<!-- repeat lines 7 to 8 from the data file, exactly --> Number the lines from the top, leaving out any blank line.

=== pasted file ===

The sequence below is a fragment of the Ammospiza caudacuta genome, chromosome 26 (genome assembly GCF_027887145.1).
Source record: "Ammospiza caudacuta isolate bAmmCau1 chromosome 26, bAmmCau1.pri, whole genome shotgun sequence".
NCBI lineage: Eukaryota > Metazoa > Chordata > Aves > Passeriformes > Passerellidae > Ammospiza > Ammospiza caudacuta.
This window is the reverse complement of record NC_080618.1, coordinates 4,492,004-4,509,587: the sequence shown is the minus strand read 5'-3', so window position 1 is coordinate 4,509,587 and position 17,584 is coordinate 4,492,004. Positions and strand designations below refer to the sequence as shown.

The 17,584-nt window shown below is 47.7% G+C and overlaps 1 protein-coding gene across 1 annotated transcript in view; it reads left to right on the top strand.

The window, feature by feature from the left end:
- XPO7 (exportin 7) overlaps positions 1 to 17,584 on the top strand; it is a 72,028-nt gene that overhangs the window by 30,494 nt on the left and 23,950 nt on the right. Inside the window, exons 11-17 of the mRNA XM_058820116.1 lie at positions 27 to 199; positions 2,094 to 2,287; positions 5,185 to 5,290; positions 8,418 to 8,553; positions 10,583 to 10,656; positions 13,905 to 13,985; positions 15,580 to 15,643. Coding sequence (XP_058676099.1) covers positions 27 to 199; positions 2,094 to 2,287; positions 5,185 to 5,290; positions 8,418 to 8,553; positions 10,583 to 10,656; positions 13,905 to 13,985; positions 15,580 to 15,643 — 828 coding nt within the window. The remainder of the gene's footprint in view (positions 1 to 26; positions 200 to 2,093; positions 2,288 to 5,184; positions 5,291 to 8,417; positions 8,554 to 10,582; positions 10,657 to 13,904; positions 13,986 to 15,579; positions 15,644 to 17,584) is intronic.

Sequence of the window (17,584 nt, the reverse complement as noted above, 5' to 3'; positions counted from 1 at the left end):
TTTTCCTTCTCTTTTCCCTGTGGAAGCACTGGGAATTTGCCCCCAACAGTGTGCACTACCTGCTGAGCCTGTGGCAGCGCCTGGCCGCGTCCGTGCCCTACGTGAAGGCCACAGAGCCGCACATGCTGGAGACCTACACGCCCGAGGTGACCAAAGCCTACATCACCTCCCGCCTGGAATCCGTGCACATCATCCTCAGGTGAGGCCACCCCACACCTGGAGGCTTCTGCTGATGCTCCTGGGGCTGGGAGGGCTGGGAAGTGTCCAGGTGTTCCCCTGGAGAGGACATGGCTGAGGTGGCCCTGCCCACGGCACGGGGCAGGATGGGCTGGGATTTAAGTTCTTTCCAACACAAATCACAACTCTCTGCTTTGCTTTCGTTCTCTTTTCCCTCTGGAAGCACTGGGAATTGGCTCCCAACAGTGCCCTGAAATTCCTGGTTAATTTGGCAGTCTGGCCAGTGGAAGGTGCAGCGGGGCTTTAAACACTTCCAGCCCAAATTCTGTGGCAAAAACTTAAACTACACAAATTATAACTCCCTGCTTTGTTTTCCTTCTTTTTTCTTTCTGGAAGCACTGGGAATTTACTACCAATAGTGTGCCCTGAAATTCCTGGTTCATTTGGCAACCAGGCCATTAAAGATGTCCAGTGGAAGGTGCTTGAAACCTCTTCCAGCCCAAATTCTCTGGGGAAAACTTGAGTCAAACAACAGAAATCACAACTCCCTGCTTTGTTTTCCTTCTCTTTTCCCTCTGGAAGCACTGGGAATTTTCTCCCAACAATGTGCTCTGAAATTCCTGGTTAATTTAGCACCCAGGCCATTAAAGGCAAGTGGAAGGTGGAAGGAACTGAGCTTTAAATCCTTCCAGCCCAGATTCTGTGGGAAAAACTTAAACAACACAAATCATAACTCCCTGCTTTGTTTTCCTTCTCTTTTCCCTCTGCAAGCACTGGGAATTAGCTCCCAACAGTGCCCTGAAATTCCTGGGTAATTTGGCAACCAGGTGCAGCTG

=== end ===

- XPO7 (exportin 7) overlaps positions 1 to 17,584 on the top strand; it is a 72,028-nt gene that overhangs the window by 30,494 nt on the left and 23,950 nt on the right. Inside the window, exons 11-17 of the mRNA XM_058820116.1 lie at positions 27 to 199; positions 2,094 to 2,287; positions 5,185 to 5,290; positions 8,418 to 8,553; positions 10,583 to 10,656; positions 13,905 to 13,985; positions 15,580 to 15,643. Coding sequence (XP_058676099.1) covers positions 27 to 199; positions 2,094 to 2,287; positions 5,185 to 5,290; positions 8,418 to 8,553; positions 10,583 to 10,656; positions 13,905 to 13,985; positions 15,580 to 15,643 — 828 coding nt within the window. The remainder of the gene's footprint in view (positions 1 to 26; positions 200 to 2,093; positions 2,288 to 5,184; positions 5,291 to 8,417; positions 8,554 to 10,582; positions 10,657 to 13,904; positions 13,986 to 15,579; positions 15,644 to 17,584) is intronic.

Sequence of the window (17,584 nt, the reverse complement as noted above, 5' to 3'; positions counted from 1 at the left end):